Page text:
A Manmade Fatberg Is Floating Off the Coast of Amsterdam

A chunk of the Whitechapel fatberg on display at the Museum of London.
A chunk of the Whitechapel fatberg on display at the Museum of London.

Fatbergs—typically masses made from congealed grease, diapers, wet wipes, and other trash—have a tendency to form where they’re not wanted, but a new one floating in the sea just off Amsterdam was put there deliberately. As Gizmodo reports, designers Mike Thompson and Arne Hendriks constructed the buoyant blob to be a statement-making piece of experimental art.

Their Fatberg (capital F) started in 2014 as a single drop of fat in a glass of water. In the time since then, Thompson and Hendriks have grown it into a 2205-pound behemoth by gradually adding melted-down vegetable and animal fats to the mound. Unlike fatbergs that appear in the wild (a.k.a. city sewers), this monstrosity is pure fat. The two masterminds hope to eventually incorporate human fat obtained from a liposuction procedure.

The project is less a statement about the litter and pollution that leads to fatbergs clogging up our sewers as it is about the meaning of the fat itself. “Basically we’re doing this because fat is a very interesting material—it’s probably the most iconic material of time,” Hendriks told Gizmodo. “It’s organic, but it speaks about energy. It speaks about health. It speaks about over-consumption. It speaks about beauty.”

The two men plan to continue growing their fat island with the goal of getting it big enough to stand on and towing it to the North Pole. But they have a long way to go before they break the record for biggest fatberg—that title belongs to the Whitechapel fatberg, which weighed a whopping 143 tons when it was pulled from a London sewer in 2017.

Floating fatberg.
Mike Thompson, Arne Hendriks

Adding fat to a floating fatberg.
Mike Thompson, Arne Hendriks

[h/t Gizmodo]

Cheese Made from Celebrities' Microbes Is On View at London’s Victoria & Albert Museum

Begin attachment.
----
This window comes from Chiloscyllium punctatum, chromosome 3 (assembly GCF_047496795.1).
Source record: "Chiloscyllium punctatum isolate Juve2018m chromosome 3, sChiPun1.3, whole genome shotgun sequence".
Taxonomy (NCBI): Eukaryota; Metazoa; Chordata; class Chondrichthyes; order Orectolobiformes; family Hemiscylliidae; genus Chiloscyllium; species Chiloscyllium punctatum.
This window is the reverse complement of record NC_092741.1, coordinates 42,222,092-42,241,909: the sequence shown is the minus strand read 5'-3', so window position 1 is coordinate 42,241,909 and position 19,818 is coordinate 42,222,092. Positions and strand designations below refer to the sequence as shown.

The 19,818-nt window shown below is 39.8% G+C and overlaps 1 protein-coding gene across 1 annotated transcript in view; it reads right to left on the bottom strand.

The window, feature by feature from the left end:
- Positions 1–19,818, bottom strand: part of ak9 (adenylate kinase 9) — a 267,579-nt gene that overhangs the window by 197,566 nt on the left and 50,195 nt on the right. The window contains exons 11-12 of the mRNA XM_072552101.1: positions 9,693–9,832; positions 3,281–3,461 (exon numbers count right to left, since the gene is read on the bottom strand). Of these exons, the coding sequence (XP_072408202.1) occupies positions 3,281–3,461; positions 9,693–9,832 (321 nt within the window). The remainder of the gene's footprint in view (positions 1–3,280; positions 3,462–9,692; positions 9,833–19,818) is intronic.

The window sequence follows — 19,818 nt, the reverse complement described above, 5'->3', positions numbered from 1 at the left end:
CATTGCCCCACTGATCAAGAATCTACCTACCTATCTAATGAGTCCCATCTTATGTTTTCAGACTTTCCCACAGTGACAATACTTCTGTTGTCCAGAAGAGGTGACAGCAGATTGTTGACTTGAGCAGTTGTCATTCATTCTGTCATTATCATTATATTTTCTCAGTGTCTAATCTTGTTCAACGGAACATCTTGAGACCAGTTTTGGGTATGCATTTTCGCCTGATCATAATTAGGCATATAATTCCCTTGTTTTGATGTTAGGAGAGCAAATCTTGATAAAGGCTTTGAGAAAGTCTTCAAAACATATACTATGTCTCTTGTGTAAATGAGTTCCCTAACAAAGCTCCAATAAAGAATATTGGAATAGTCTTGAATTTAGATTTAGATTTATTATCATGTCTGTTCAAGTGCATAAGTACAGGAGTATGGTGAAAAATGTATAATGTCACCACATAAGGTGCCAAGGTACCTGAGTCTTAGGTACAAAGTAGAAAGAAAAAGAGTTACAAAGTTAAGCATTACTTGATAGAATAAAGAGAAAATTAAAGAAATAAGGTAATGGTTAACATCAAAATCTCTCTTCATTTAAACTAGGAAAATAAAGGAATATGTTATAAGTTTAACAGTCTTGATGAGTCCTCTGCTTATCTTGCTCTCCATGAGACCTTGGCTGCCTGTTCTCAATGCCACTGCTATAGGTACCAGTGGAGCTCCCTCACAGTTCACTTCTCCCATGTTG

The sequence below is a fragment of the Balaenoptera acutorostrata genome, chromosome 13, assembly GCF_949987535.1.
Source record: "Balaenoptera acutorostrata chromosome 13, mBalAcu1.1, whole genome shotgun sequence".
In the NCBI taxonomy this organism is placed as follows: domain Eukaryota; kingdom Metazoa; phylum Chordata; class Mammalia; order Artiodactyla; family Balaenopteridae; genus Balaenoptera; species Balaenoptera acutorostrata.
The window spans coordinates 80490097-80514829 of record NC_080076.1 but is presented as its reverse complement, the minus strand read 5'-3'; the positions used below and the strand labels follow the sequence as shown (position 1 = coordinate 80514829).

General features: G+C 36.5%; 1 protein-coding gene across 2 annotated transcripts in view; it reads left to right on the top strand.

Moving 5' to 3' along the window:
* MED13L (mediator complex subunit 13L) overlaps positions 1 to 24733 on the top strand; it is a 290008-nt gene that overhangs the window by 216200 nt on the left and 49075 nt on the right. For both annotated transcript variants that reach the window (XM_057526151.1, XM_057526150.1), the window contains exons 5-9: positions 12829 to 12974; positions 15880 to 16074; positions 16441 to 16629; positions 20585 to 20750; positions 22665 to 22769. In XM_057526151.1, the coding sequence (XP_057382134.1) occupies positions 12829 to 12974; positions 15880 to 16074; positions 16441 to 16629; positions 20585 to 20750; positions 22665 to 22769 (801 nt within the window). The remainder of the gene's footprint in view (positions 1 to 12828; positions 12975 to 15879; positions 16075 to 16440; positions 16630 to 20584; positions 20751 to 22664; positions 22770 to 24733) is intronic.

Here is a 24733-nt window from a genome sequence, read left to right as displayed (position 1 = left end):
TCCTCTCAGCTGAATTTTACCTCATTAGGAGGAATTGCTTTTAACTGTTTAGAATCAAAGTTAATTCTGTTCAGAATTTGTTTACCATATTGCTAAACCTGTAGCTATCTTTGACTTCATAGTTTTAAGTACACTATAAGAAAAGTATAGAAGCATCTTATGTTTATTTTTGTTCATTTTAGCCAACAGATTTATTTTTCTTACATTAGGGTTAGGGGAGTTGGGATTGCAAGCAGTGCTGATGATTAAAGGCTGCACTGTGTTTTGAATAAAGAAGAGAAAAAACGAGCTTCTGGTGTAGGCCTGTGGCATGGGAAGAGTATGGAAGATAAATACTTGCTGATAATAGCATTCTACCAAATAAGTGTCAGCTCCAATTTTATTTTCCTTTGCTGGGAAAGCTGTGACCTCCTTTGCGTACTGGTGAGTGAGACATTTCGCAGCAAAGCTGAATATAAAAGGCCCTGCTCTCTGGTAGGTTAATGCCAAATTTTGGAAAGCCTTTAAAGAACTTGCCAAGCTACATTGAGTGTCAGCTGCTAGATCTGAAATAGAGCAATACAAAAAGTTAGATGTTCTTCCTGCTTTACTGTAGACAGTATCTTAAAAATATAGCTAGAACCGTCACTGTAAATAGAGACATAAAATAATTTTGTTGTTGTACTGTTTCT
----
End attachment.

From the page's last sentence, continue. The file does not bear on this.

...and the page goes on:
iStock/bhofack2
iStock/bhofack2

London's Victoria & Albert Museum is home to such artifacts as ancient Chinese ceramics, notebooks belonging to Leonardo da Vinci, and Alexander McQueen's evening dresses—all objects you might expect to see in a world-famous museum. However, the cultural significance of the selection of cheeses now on display at the museum is less obvious. The edible items, part of a new exhibition called FOOD: Bigger than the Plate, were cultured from human bacteria swabbed from celebrities.

Though most diners may prefer not to think about it, bacteria is an essential ingredient in many popular foods. Beer, bread, chocolate, and cheese all depend on microbes for their signature flavors. Scientists took this ick factor one step further by sourcing bacteria from the human body to make cheese for the new exhibit.

Smell researcher Sissel Tolaas and biologist/artist Christina Agapakis first conceived their human bacteria cheese project, titled Selfmade, in 2013. When a chef and team of scientists recreated it for the Victoria & Albert Museum, they found famous figures to donate their germs. Blur bassist Alex James, chef Heston Blumenthal, rapper Professor Green, Madness frontman Suggs, and The Great British Baking Show contestant Ruby Tandoh all signed up for the project.

A display of the human-microbe cheese at Victoria & Albert museum
The Victoria & Albert Museum

Once the celebrities' noses, armpits, and belly buttons were swabbed, their microbiome samples were used to separate milk into curds and whey. The curds were then pressed into a variety of cheeses: James's swab was used to make Cheshire cheese; Blumenthal's, comté; Professor Green's, mozzarella; Suggs's, cheddar; Tandoh's, stilton.

The cheeses are being sequenced in the lab to determine if they're safe for human consumption. But even if they don't contain any harmful bacteria, they won't be served on anyone's cheese plates. Instead. they're being kept in a refrigerated display at the Victoria & Albert Museum.

Museum-goers can catch the cheeses and the rest of the items spotlighted in FOOD: Bigger Than the Plate from now through October 20, 2019.

Nickelodeon’s Green Slime Is Now Available in Ice Cream Form

Walmart
Walmart

Before DIY slime videos were popular with kids on YouTube, Nickelodeon made green goop cool by pouring it on game show contestants, celebrities, and many other unlucky victims. Now, People reports that the children's entertainment brand has made an edible, slightly-less-messy version of their famous green slime available to buy.

Nickelodeon slime ice cream bars and cups rolled out in Walmart stores (which already sell a ton of other products inspired by that signature green slime) on April 29. The bars combine slime-green lemon-lime and orange ices in Nickelodeon's signature shades. The ice cream cups are made from vanilla ice cream with green frosting swirls. A 12-pack of slime bars retails for $2.97, and a 12-pack of the cups costs $4.97.

The actual green slime made famous on shows like Double Dare may look gross, but it is edible. Marc Summers revealed that the standard recipe used “vanilla pudding, applesauce, oatmeal, [and] green food coloring." Earlier versions included less appetizing ingredients, like baby shampoo and green latex paint.

[h/t People]

SECTIONS

arrow
LIVE SMARTER